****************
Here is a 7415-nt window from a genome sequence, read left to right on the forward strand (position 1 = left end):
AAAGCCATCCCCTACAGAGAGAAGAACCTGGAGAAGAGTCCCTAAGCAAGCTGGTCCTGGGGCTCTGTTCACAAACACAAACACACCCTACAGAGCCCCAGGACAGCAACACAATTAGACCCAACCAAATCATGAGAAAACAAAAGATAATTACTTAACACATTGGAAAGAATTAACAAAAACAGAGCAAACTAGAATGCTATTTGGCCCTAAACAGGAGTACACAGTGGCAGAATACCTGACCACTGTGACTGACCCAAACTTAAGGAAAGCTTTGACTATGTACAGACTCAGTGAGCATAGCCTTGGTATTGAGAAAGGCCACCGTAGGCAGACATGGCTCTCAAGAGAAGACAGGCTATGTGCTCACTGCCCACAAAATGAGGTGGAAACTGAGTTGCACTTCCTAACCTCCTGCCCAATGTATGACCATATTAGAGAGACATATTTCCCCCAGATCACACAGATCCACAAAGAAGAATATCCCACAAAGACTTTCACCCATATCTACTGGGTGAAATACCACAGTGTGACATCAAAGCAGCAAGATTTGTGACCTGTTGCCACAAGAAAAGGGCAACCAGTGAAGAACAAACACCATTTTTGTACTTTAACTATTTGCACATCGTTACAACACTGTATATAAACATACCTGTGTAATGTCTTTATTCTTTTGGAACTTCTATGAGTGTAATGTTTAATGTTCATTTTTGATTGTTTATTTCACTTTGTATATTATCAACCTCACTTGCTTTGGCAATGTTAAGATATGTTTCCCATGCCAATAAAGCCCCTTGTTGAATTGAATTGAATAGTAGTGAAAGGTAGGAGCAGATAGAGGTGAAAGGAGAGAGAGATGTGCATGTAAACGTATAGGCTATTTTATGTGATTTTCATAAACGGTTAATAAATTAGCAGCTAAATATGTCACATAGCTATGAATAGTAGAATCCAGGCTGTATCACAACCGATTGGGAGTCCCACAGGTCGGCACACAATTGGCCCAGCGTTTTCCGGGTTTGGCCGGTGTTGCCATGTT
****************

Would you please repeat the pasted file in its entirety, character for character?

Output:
Here is a 7415-nt window from a genome sequence, read left to right on the forward strand (position 1 = left end):
AAAGCCATCCCCTACAGAGAGAAGAACCTGGAGAAGAGTCCCTAAGCAAGCTGGTCCTGGGGCTCTGTTCACAAACACAAACACACCCTACAGAGCCCCAGGACAGCAACACAATTAGACCCAACCAAATCATGAGAAAACAAAAGATAATTACTTAACACATTGGAAAGAATTAACAAAAACAGAGCAAACTAGAATGCTATTTGGCCCTAAACAGGAGTACACAGTGGCAGAATACCTGACCACTGTGACTGACCCAAACTTAAGGAAAGCTTTGACTATGTACAGACTCAGTGAGCATAGCCTTGGTATTGAGAAAGGCCACCGTAGGCAGACATGGCTCTCAAGAGAAGACAGGCTATGTGCTCACTGCCCACAAAATGAGGTGGAAACTGAGTTGCACTTCCTAACCTCCTGCCCAATGTATGACCATATTAGAGAGACATATTTCCCCCAGATCACACAGATCCACAAAGAAGAATATCCCACAAAGACTTTCACCCATATCTACTGGGTGAAATACCACAGTGTGACATCAAAGCAGCAAGATTTGTGACCTGTTGCCACAAGAAAAGGGCAACCAGTGAAGAACAAACACCATTTTTGTACTTTAACTATTTGCACATCGTTACAACACTGTATATAAACATACCTGTGTAATGTCTTTATTCTTTTGGAACTTCTATGAGTGTAATGTTTAATGTTCATTTTTGATTGTTTATTTCACTTTGTATATTATCAACCTCACTTGCTTTGGCAATGTTAAGATATGTTTCCCATGCCAATAAAGCCCCTTGTTGAATTGAATTGAATAGTAGTGAAAGGTAGGAGCAGATAGAGGTGAAAGGAGAGAGAGATGTGCATGTAAACGTATAGGCTATTTTATGTGATTTTCATAAACGGTTAATAAATTAGCAGCTAAATATGTCACATAGCTATGAATAGTAGAATCCAGGCTGTATCACAACCGATTGGGAGTCCCACAGGTCGGCACACAATTGGCCCAGCGTTTTCCGGGTTTGGCCGGTGTTGCCATGTT